Despite threats, Zunar continues to draw, challenging the same forces that seek to silence him, notes the Committee to Protect Journalists in awarding him its International Press Freedom award for 2015.
Zulkiflee Anwar Ulhaque (“Zunar”), Malaysia
The personal slogan of Zulkiflee Anwar Ulhaque, a Malaysian cartoonist who is better known by his penname Zunar, is: “How can I be neutral? Even my pen has a stand.”
Zunar is best known for his provocative cartoons that lampoon issues of high-level abuse of government power and corruption. His portraits are published both in books and on the Malaysiakini news website, one of the country’s few independent news publications. Malaysian police and authorities have claimed on several occasions that Zunar’s cartoons are “detrimental to public order” and run afoul of the country’s sedition law.
The latest legal threat against Zunar comes amid a government crackdown on dissent, a heavy-handed response to the long-ruling United Malays National Organisation’s waning popularity and legitimacy, a theme that Zunar’s cartoons have frequently portrayed.
The cartoonist has been temporarily detained twice–in 2010 and 2015–on accusations of sedition in relation to his cartoons. At least five of his cartoon books, compilations of original contents and his work previously published online, have been banned or confiscated by authorities. His Kuala Lumpur-based office and those of the printers who produce his volumes have been raided several times.
Despite these threats, Zunar continues to draw, challenging the same forces that seek to silence him. He currently faces nine counts of sedition and up to 43 years in jail in connection with nine critical tweets, including one with an embedded cartoon portrait of Prime Minister Najib Razak acting as a court judge, that he posted on 10 February 2015, in connection with a court decision to jail the country’s main opposition leader on sodomy charges. Zunar’s sedition trial is scheduled for late 2015.
Zunar is the first full-time cartoonist to receive CPJ’s International Press Freedom Award. While the attack on the staff of Charlie Hebdo in Paris in January 2015 showed the risks some cartoonists face in reprisal for their work, the legal harassment Zunar endures is indicative of the type of threats that outspoken satirists contend with around the world. CPJ highlighted these threats in its 2015 report, “Drawing the Line,” in which Zunar’s cartoons and case were featured.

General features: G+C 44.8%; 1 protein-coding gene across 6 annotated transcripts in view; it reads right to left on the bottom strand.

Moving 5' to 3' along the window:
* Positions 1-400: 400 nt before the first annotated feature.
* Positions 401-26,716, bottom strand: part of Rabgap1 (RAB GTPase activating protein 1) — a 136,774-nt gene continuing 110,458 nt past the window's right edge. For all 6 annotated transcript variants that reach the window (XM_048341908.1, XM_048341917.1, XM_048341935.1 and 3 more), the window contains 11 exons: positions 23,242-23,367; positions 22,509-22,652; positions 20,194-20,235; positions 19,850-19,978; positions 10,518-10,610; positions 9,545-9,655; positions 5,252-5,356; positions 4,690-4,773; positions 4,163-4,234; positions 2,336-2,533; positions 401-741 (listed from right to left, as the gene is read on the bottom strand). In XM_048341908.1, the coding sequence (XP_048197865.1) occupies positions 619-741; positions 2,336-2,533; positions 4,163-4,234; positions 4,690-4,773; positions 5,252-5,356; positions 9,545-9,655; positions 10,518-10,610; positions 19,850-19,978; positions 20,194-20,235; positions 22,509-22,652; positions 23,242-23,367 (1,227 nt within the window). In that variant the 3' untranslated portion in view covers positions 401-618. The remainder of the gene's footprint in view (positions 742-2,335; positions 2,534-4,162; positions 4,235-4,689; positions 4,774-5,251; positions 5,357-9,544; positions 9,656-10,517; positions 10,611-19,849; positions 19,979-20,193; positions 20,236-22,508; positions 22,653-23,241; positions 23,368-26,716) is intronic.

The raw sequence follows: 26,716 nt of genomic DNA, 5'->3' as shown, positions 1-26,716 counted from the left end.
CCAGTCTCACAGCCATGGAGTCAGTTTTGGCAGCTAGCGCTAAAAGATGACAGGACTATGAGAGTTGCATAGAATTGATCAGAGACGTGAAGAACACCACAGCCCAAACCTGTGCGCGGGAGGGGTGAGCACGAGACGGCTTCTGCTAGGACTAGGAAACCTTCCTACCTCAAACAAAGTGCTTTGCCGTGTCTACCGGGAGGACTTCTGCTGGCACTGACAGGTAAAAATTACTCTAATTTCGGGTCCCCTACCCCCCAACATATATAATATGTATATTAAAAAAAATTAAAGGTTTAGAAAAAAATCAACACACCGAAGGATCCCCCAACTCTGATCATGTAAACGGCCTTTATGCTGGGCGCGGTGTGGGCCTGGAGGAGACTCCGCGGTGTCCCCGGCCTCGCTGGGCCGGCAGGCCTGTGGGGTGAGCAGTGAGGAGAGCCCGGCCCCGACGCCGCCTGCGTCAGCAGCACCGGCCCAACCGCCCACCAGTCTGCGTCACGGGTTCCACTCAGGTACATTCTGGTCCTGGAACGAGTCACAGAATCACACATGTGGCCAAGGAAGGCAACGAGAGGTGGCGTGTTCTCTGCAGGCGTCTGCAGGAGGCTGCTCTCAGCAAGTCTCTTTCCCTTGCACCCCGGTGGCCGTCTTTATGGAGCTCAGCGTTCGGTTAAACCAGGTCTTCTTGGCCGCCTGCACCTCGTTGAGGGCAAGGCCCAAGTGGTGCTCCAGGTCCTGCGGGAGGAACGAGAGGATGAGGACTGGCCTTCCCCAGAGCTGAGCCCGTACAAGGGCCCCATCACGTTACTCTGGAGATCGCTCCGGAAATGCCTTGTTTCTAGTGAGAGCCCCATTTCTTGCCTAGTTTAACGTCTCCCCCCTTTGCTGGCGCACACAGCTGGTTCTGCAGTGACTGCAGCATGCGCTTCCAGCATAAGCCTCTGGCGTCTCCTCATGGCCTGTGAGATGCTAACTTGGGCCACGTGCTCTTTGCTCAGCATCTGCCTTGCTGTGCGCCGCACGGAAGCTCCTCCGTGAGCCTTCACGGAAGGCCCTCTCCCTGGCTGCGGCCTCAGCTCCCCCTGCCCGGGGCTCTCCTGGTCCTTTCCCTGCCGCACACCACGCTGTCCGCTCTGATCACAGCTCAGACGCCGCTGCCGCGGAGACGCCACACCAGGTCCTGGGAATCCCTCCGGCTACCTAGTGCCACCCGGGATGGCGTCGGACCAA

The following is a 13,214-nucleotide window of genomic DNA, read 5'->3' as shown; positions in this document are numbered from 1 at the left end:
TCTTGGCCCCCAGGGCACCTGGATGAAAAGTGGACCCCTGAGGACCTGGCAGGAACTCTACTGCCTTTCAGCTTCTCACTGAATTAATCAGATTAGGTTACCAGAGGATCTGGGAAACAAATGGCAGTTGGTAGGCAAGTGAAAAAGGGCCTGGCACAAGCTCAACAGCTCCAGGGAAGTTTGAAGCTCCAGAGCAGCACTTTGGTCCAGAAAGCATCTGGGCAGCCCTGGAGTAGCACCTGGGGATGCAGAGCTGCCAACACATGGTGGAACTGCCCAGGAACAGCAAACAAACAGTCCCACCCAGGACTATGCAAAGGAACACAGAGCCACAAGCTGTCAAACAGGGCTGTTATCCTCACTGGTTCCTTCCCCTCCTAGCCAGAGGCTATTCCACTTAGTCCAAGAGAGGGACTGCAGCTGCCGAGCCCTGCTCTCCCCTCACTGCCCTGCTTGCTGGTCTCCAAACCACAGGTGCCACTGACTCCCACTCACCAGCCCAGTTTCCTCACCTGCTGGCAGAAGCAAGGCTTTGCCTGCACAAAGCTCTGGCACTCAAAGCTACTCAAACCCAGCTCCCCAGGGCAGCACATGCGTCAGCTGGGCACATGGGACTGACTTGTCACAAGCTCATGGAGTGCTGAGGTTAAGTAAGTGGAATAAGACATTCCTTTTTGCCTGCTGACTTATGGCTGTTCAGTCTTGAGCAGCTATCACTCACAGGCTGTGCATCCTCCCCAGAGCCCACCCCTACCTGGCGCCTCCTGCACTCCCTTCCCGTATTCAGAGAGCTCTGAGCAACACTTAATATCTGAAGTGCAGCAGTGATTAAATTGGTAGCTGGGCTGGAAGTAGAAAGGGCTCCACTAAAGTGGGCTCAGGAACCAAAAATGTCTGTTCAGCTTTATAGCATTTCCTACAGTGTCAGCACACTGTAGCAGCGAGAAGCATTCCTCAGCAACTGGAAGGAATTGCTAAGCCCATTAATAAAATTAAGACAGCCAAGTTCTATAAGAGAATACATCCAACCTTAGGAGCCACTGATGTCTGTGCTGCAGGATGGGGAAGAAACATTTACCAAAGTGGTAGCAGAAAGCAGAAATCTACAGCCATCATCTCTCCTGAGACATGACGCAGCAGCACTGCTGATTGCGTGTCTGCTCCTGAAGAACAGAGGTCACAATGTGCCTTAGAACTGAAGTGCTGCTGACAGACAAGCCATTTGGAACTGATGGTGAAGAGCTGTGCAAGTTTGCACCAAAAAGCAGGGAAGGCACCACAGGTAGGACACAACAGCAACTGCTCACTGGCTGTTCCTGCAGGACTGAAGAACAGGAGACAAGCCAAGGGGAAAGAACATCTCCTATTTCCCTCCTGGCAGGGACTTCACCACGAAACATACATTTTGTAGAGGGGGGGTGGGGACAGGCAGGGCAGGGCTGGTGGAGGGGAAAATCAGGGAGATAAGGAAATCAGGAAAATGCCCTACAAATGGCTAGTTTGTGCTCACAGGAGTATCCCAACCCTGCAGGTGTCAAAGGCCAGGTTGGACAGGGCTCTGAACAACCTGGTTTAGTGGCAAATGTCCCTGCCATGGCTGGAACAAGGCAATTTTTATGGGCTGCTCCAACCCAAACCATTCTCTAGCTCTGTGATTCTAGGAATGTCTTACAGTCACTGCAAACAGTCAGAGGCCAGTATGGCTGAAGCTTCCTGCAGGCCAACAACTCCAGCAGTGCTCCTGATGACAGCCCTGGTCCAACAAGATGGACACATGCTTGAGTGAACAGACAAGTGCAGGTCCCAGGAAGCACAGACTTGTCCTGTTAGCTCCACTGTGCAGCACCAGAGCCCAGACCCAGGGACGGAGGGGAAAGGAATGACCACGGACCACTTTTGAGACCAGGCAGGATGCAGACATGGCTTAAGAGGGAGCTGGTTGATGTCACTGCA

In 2011 and 2015, Human Rights Watch honored Zunar with its Hellman/Hammett Award. In 2011, he was also the recipient of the “Courage in Editorial Cartooning Award” by the Washington-based Cartoonist Rights Network International.
- In April, Malaysia’s parliament approved amendments to the country’s sedition law, which allows the government broad new powers to censor online media, and extended maximum jail term convictions from three to 20 years.
- Malaysian authorities frequently abuse the 1948 Sedition Act to threaten journalists who report critically about the government, judiciary, or religious issues.
- Malaysian authorities have also banned Zunar’s books on allegations that they violate the 1984 Printing Presses and Publication Act, another piece of legislation that is often used to censor the Malaysian press.
- Journalists and executives affiliated with the news website Malaysiakini, one of Malaysia’s few independent news sources; the news portal The Malaysian Insider; and the portal’s parent company The Edge Media Group, are frequently threatened with sedition and other legal charges punishable by imprisonment for reporting critically on the government.